• Goldman Sachs updated its economic forecast, predicting the U.S. economy would shrink by more than a third in the second quarter
  • Goldman said the recovery in the third quarter will be gradual as both businesses and consumers adapt as infection rates ease
  • Initial unemployment claims this week could hit a record 5.5 million

Goldman Sachs predicted the U.S. economy will shrink at a 34% annualized rate in the second quarter as a result of the coronavirus pandemic, triggering mass unemployment. The investment banking giant earlier had predicted 24% shrinkage for the quarter.

The economists said, however, they expect a strong recovery in the third quarter, with gross domestic product expanding by 19%. For the year, Goldman said it expects to see a 6.2% shrinkage in GDP.

“While the uncertainty is substantial, we expect the lockdowns and social distancing to result in sharply lower new infections over the next month, and our baseline is that slower virus spread and adaptation by businesses and individuals should set the stage for a gradual recovery in output starting in May/June,” Goldman economist Jan Hatzius and his team wrote in the updated forecast.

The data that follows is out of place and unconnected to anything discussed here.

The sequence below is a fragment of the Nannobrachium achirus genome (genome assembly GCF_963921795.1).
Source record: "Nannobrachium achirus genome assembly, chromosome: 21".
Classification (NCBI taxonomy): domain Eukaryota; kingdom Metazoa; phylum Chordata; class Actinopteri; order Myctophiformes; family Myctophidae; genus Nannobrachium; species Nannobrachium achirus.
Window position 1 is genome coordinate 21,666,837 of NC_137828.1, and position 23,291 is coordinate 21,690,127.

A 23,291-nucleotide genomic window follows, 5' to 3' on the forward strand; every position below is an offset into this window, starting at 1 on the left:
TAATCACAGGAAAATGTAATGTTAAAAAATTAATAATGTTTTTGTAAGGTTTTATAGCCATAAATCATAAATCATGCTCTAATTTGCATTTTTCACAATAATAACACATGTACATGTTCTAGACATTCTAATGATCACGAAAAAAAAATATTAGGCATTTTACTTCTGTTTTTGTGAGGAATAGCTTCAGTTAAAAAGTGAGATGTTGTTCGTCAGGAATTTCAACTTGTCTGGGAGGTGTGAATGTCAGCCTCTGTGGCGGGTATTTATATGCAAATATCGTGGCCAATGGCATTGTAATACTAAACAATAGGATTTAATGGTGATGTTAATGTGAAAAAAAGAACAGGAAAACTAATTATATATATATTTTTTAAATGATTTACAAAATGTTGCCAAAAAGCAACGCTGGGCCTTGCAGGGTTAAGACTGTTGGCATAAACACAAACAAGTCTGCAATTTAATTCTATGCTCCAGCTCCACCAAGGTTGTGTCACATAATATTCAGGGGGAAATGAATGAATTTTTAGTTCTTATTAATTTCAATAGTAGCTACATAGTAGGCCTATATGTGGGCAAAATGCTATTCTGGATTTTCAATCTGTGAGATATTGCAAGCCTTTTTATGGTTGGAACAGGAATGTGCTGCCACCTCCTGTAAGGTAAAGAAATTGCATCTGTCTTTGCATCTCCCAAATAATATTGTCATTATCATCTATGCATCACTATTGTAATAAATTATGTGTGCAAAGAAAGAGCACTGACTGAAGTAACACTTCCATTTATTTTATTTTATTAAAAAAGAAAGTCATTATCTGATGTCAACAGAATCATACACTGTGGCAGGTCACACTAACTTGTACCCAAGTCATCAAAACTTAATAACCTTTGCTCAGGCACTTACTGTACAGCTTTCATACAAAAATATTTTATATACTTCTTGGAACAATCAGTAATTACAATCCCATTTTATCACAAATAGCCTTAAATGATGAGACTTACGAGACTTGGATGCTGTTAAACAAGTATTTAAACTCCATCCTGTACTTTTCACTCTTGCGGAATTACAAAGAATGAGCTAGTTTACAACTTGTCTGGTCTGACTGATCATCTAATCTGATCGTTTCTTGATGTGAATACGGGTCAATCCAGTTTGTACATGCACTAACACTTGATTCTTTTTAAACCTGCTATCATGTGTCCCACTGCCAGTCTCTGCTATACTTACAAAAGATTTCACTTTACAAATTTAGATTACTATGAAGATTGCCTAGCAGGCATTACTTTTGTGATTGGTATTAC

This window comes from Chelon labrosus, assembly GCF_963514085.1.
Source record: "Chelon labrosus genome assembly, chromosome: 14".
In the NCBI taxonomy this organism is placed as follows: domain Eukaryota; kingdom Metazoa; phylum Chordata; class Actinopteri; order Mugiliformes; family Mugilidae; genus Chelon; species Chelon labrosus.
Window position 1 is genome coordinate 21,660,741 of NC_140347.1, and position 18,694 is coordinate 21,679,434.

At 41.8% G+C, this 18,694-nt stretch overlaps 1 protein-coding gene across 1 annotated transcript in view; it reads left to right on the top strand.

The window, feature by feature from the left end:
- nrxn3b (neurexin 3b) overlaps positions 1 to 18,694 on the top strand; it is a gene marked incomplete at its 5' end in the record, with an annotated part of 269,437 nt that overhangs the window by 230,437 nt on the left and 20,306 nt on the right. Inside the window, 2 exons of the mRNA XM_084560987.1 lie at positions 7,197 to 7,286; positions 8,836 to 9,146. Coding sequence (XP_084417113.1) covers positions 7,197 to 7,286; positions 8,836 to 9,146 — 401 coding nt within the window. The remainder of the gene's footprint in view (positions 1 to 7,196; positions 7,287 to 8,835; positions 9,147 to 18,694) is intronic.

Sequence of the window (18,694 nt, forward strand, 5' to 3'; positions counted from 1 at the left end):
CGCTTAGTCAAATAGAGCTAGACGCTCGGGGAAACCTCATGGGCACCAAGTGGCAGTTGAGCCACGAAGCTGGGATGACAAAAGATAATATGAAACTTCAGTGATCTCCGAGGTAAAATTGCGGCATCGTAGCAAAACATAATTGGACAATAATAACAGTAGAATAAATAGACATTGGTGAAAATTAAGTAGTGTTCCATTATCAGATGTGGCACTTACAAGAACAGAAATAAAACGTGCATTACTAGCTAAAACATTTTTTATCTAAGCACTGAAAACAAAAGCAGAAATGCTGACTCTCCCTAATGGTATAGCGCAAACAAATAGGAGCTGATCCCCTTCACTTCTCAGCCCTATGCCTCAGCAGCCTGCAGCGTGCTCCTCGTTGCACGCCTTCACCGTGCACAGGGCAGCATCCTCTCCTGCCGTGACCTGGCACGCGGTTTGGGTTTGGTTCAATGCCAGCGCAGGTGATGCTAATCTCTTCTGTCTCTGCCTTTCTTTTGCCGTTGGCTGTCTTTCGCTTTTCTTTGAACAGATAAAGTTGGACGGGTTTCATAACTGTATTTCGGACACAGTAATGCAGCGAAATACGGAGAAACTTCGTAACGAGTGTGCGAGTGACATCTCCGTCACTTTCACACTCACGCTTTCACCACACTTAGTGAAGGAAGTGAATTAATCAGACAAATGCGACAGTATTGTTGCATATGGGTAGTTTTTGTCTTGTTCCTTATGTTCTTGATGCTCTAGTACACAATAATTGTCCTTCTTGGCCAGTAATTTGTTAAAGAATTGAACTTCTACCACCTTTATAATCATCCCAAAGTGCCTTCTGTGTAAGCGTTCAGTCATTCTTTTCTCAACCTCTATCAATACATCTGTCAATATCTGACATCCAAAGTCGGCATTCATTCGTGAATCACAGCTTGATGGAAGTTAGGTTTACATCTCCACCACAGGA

“Our estimates imply that a bit more than half of the near-term output decline is made up by year-end,” they wrote.

The estimate comes as retailers are laying off millions of workers. Last week saw more than 3 million initial unemployment claims filed. The numbers are expected to swell this week, perhaps to a record 5.5 million. March unemployment statistics are due Friday but it was unclear how many of the recent layoffs would be reflected. February’s rate was 3.6%. Goldman said it expects layoffs to total 11 million in the first three weeks of data. The St. Louis Federal Reserve projected unemployment to increase dramatically, especially in the service sector.

The $2.2 trillion CARES Act signed into law Friday provides for extended unemployment benefits, adding $600 a week for 13 weeks and coverage for workers normally ineligible, including free lancers and the self-employed. It also provides for full pay for four months.

President Trump Sunday extended social distancing guidelines through the end of April. Medical authorities have said they do not expect COVID-19 infections to peak until some time between mid-April and mid-May, meaning the guidelines might have to continue longer.

Federal Reserve Chairman Jerome Powell has said the U.S. likely already is in recession, and the International Monetary Fund and World Bank have said the global recession is underway.

By Tuesday morning, the U.S. reported nearly 165,000 confirmed coronavirus infections with at least 3,173 deaths.